||All About the Author
Tom Bleakley is a lawyer /novelist with a Ph.D. in psychology who writes about law, medicine and the pharmaceutical industry.
Although he is the co-author of a two volume psychiatric textbook (A Teaching Program in Psychiatry, Vols. I and II, Wayne State University Press), his current work combines legal and medical writing in a thriller genre. His first novel, Rx for Mass Murder, depicted the impact of the drug DES widely used in pregnant women in the 1950s on the male offspring of those pregnancies. His latest work, Serenity, is about a drug intended as a sleep aid which causes some users to enter a state of amnesia during which violent acts are committed.
Bleakley is a graduate of Eastern Michigan University and the Detroit College of Law and attended the University of Michigan Medical School until his Air Force Reserve unit was activated during the Cuban crisis. He divides his time between homes in Michigan and Florida where he lives with his wife Mary Ellen. He has successfully combined legal, pharmacological and medical fact with fantasy to produce books which are both compelling and fascinating. Bleakley’s thrillers are designed, in part, to keep the reader aware of scientific and legal possibilities of ethical problems when drug companies place profits ahead of safe and useful drugs.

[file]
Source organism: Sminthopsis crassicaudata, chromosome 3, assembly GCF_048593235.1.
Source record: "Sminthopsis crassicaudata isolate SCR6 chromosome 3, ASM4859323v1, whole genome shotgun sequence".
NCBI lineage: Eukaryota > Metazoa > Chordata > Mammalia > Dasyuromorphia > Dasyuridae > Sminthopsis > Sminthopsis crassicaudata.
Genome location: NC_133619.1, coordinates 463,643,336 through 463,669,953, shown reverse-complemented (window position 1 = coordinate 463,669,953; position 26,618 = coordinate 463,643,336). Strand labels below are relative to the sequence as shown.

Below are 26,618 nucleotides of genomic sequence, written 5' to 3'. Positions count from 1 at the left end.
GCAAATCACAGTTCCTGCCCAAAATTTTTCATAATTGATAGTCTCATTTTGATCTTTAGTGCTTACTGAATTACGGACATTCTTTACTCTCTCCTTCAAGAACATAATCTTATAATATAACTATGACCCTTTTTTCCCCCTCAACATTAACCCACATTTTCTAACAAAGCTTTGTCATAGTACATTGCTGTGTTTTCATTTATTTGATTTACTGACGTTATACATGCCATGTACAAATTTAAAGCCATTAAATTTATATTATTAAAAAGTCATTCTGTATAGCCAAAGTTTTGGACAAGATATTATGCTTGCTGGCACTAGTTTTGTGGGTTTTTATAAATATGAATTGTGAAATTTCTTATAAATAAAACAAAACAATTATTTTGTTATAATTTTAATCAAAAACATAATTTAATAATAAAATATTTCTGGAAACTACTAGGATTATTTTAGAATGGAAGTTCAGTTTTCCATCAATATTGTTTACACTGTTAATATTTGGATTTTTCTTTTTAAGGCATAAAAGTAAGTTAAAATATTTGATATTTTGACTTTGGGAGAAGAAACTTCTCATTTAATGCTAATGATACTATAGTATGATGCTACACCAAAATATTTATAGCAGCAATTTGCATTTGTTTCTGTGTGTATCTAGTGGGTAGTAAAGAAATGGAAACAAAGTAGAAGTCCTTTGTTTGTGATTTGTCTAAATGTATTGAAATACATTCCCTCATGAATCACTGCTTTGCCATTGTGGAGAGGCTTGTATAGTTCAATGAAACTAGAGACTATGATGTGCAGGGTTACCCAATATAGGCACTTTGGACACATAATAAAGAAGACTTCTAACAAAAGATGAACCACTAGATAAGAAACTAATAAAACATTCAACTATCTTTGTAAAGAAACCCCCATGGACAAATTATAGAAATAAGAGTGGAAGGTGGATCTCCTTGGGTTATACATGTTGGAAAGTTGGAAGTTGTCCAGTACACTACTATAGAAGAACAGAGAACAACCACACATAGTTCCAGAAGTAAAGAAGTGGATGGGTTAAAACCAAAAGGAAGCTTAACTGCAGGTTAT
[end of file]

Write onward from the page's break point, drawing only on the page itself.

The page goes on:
Bleakley developed his initial understanding about the pharmaceutical industry by spending eight years as a special representative for one of the largest companies in America after which he became the Director of Substance Services for the Michigan Department of Corrections until he began his practice of law specializing in cases involving prescription drug injuries.